For years we have heard, “Floyd has trouble fighting southpaws (left handers).” On August 26th, Floyd Mayweather will box Conor McGregor, a left-handed fight, and once again the topic of Floyd vs southpaws has reared its ugly head.
Why do people say Floyd has trouble fighting southpaws?
In regards to Floyd Mayweather, the genesis of having trouble with southpaws is surrounding by 3 events:
1. Floyd Mayweather vs Demarcus “Chop Chop” Corley
Corley was a southpaw and one of the first to hit Floyd with big, clean shots (rounds 3 & 4). This is the sequence most often cited in regards to this fight:
In round 3, Corley landed 10 punches, Floyd 16. In round 4, Corley landed 26, Floyd 23. Corley hit Floyd early in the round, but Floyd was able to swing the momentum in the second half of the round. Corley expended himself in his 4th-round efforts. In round 5, Corley landed 6 punches. In round 6, Corley landed 10 punches. Floyd dominated the fight, knocking Corley down twice, and won via unanimous decision.
Here is a more accurate depiction of Floyd Mayweather vs Demarcus Corley:
Let’s take a look at the scorecards. 119-107, 119-108, 118-108.
These scores are not indicative of Floyd Mayweather having trouble with southpaws.
2. Floyd Mayweather vs Zab Judah
Zab Judah was a lightning-quick southpaw, with a plethora of potential. In round 2, Judah should have scored a knockdown when Floyd’s glove touched the canvas after a Judah punch.
Here is a click of the knockdown:
Does this mean Floyd has trouble with southpaws? No.
Even if Judah knocked him down, Floyd has one official knockdown scored on him, Carlos Hernandez, an orthodox fighter. So, Floyd would have been knocked down by an orthodox and a southpaw fighter. If Judah were to be the only one to knock down Floyd, you still cannot declare it as “trouble with southpaws.” You need to look at it within the context and entirety of the fight.
Many scored 3 of the first 4 rounds for Judah, citing this as evidence of Floyd having trouble with southpaws. Judah’s record going into the fight was 34-3-1. Out of those 34 wins, 21 of those came in the first 4 rounds. Judah having early success against Floyd was not due to Judah being southpaw, but due to Judah being Judah.
Let’s take a look at the judge’s scorecards: 119-109, 117-111, 116-112. Do these scores indicate “trouble?”
Judah landed a total of 82 punches … an average of 6.8 punches per round! But wait, there is more. Judah became so frustrated, he resorted to intentionally hitting Floyd low, then to the back of the head, causing a melee in the ring.
Check out Zab Judah vs Floyd Mayweather brawl:
3. Floyd Mayweather sparring Paul Spadafora
Paul Spadafora is a southpaw with a 49-1 record. The sparring footage of Spadafora vs Mayweather went viral, oh wait, there wasn’t viral back in that day. The footage was shown on networks broadcasting boxing matches, especially this portion at the end of sparring.
Clip of Floyd Mayweather collapsing after sparring Paul Spadafora:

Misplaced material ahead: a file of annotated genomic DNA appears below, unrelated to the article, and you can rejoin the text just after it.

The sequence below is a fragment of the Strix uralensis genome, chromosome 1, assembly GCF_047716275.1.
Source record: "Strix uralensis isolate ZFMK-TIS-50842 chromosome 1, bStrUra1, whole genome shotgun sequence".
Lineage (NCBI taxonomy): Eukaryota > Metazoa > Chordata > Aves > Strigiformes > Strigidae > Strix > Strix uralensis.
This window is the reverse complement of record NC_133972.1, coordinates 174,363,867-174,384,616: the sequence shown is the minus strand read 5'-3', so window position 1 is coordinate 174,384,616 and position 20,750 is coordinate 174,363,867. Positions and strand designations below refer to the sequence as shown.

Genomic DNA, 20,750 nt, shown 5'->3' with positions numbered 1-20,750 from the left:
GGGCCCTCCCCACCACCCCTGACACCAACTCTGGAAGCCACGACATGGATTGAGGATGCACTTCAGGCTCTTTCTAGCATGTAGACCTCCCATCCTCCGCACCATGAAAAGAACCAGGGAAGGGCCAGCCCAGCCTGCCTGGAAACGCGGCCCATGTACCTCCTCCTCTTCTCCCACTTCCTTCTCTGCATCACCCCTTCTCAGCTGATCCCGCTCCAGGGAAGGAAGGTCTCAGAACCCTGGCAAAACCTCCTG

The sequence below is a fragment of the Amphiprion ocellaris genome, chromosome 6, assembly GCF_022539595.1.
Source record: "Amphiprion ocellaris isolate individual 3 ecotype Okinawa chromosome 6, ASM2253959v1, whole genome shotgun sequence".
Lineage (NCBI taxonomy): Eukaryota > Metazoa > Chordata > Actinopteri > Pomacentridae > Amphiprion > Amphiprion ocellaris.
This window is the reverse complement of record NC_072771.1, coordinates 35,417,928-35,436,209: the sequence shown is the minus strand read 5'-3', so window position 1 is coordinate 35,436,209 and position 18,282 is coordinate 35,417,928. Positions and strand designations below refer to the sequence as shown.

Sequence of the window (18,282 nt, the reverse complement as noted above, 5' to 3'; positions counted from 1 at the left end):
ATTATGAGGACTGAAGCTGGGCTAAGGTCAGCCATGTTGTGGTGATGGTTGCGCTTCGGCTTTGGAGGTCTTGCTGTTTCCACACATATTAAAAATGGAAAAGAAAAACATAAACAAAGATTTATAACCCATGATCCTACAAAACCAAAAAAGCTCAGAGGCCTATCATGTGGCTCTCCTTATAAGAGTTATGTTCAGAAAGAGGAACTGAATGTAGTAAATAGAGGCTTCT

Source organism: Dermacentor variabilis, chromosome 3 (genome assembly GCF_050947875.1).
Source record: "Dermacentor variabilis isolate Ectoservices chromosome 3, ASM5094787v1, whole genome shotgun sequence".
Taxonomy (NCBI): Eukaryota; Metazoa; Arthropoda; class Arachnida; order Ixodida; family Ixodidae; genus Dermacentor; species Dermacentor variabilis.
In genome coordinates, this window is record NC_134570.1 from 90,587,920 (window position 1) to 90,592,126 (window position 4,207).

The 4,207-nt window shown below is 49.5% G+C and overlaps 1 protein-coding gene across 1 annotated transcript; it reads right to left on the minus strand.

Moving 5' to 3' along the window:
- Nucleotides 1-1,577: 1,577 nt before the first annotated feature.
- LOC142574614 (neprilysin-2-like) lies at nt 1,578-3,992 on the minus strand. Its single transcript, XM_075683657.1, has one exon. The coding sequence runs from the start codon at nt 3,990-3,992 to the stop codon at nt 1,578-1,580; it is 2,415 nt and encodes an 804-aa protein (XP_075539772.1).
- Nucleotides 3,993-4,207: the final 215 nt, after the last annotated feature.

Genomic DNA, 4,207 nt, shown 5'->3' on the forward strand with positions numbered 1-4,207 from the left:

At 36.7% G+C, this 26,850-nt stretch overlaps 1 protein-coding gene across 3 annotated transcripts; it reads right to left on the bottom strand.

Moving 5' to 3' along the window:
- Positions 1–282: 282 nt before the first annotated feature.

We aren’t going into all of the reasons why you shouldn’t takeaway too much from sparring footage. When it comes down to it, the scoreboard in actual competition is what counts.
Floyd has taken big shots from orthodox fighters?
Zab Judah and Demarcus Corley are not the only fighters to hit Floyd. Some say Marcos Maidana and Shane Mosley have hit Floyd the hardest.
Watch Floyd Mayweather get hit by Shane Mosley:
Watch Floyd Mayweather get hit by Marcos Maidana:
Both Mosley and Maidana are orthodox fighters. Southpaws are not the only ones to hit Floyd with big shots. If you were just going to base “trouble” on big shots, it could be argued Floyd has more trouble with orthodox fighters based on who is more recent. Floyd fought Corley in 2004, Judah in 2006, Mosley in 2010, and Maidana in 2014.
Floyd vs recent southpaws?
Let’s look at the 3 most recent southpaws Floyd has faced:
- Floyd Mayweather vs Manny Pacquiao (2015)
Floyd defeated Manny via unanimous decision: 118-110, 116-112, 116-112
- Floyd Mayweather vs Robert Guerrero (2013)
Floyd defeated Guerrero via unanimous decision: 117-111, 117-111, 117-111
- Floyd Mayweather vs Victor Ortiz (2011)
Floyd defeated Ortiz via 4th round TKO. The ending of this fight was nothing short of chaotic:
Floyd Mayweather’s TKO of Victor Ortiz:
Yes, the knockout was unusual to say the least. Ortiz was not winning the fight. Floyd was pursuing Ortiz and well on his way to victory. Ortiz resorted to the headbutt out of frustration. All three judges had Floyd up on the scorecards, 3-0 on two of them. Ortiz landed 5 punches in round 1, 8 in round 2, 4 in round 3, and 9 in round 4.
The closest Floyd has come to losing?
Who has come the closest to beating Floyd? There are many ways to analyze this, but let’s just take a look at scorecards. Floyd has one split decision in his career, Oscar De La Hoya. He has two majority decisions, Marcos Maidana and Canelo Alvarez. This means a total of three judges did not have Floyd winning a fight, while one judge, one time in Floyd’s career, had Mayweather losing a fight on a scorecard.
The important part here is all three of these boxers are orthodox. You may not entirely agree with the judges, but a southpaw has never come as close as orthodox fighters to beating Floyd Mayweather in terms of scoring.
When Floyd faces Conor McGregor on August 26th, the winner of fight does not decide if Floyd does or does not have trouble fighting southpaws. Yes, if Conor wins, we do have to factor in him being left handed, but there is a large enough body of work to support Floyd not having trouble with southpaws. If Conor wins, he wins for a number of reasons, not just him being left handed.